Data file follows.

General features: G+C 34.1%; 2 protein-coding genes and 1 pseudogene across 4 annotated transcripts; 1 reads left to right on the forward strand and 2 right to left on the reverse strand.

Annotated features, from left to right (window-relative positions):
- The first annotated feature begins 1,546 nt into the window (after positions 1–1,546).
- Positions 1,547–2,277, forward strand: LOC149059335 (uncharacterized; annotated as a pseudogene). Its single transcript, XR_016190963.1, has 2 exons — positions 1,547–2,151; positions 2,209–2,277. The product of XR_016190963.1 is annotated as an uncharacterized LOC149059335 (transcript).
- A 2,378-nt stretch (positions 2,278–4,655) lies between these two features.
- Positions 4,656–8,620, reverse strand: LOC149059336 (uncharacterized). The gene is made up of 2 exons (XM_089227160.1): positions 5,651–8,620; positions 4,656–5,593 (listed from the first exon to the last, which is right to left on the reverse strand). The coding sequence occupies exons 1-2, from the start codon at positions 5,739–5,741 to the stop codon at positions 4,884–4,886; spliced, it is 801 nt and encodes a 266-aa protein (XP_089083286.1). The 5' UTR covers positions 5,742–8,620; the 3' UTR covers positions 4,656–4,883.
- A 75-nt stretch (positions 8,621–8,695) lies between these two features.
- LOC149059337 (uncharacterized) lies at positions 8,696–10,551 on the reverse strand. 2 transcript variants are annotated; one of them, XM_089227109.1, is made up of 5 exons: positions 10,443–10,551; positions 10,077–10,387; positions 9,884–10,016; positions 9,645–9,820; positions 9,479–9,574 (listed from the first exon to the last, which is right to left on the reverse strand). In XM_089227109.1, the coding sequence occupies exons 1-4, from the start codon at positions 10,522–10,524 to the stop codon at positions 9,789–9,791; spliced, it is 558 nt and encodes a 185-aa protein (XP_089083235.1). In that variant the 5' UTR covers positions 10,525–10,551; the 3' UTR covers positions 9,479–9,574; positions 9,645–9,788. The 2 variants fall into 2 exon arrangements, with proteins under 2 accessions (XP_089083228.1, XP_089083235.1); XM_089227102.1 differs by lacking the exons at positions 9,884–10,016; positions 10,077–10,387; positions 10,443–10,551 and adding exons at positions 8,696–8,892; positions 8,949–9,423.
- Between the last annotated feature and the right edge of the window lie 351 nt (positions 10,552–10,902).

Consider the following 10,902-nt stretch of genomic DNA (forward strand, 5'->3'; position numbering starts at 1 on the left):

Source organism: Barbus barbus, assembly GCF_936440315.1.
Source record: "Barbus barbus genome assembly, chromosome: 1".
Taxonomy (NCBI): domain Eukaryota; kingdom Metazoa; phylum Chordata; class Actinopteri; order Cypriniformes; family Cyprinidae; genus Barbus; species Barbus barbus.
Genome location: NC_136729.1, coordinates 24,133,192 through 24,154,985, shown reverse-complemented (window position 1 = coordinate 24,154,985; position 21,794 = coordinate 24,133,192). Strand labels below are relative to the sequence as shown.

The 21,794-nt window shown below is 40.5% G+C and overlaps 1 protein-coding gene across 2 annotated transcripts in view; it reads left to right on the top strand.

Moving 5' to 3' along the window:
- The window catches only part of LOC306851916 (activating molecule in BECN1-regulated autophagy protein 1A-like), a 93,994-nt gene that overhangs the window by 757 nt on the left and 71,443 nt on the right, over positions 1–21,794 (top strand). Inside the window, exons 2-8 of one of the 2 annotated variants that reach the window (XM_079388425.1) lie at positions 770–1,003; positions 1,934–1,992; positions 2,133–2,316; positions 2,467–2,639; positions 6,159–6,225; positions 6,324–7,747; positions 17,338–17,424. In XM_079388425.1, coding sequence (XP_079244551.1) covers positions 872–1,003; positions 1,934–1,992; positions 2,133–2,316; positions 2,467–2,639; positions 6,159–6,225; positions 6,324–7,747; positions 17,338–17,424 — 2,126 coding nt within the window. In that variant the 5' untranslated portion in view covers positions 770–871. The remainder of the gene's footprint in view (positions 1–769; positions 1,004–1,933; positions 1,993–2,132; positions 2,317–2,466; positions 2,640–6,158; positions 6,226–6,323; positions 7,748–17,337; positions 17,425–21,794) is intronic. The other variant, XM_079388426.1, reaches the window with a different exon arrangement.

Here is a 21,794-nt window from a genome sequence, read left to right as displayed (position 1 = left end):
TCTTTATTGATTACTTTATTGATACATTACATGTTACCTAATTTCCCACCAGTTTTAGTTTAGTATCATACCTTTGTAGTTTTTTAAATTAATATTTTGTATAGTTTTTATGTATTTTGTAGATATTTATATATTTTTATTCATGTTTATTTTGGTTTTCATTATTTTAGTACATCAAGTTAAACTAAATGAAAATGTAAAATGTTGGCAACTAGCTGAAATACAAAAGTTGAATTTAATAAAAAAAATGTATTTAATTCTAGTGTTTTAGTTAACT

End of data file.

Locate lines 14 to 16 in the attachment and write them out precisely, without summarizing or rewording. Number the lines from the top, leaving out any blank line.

Genome location: NC_136729.1, coordinates 24,133,192 through 24,154,985, shown reverse-complemented (window position 1 = coordinate 24,154,985; position 21,794 = coordinate 24,133,192). Strand labels below are relative to the sequence as shown.

The 21,794-nt window shown below is 40.5% G+C and overlaps 1 protein-coding gene across 2 annotated transcripts in view; it reads left to right on the top strand.

Moving 5' to 3' along the window: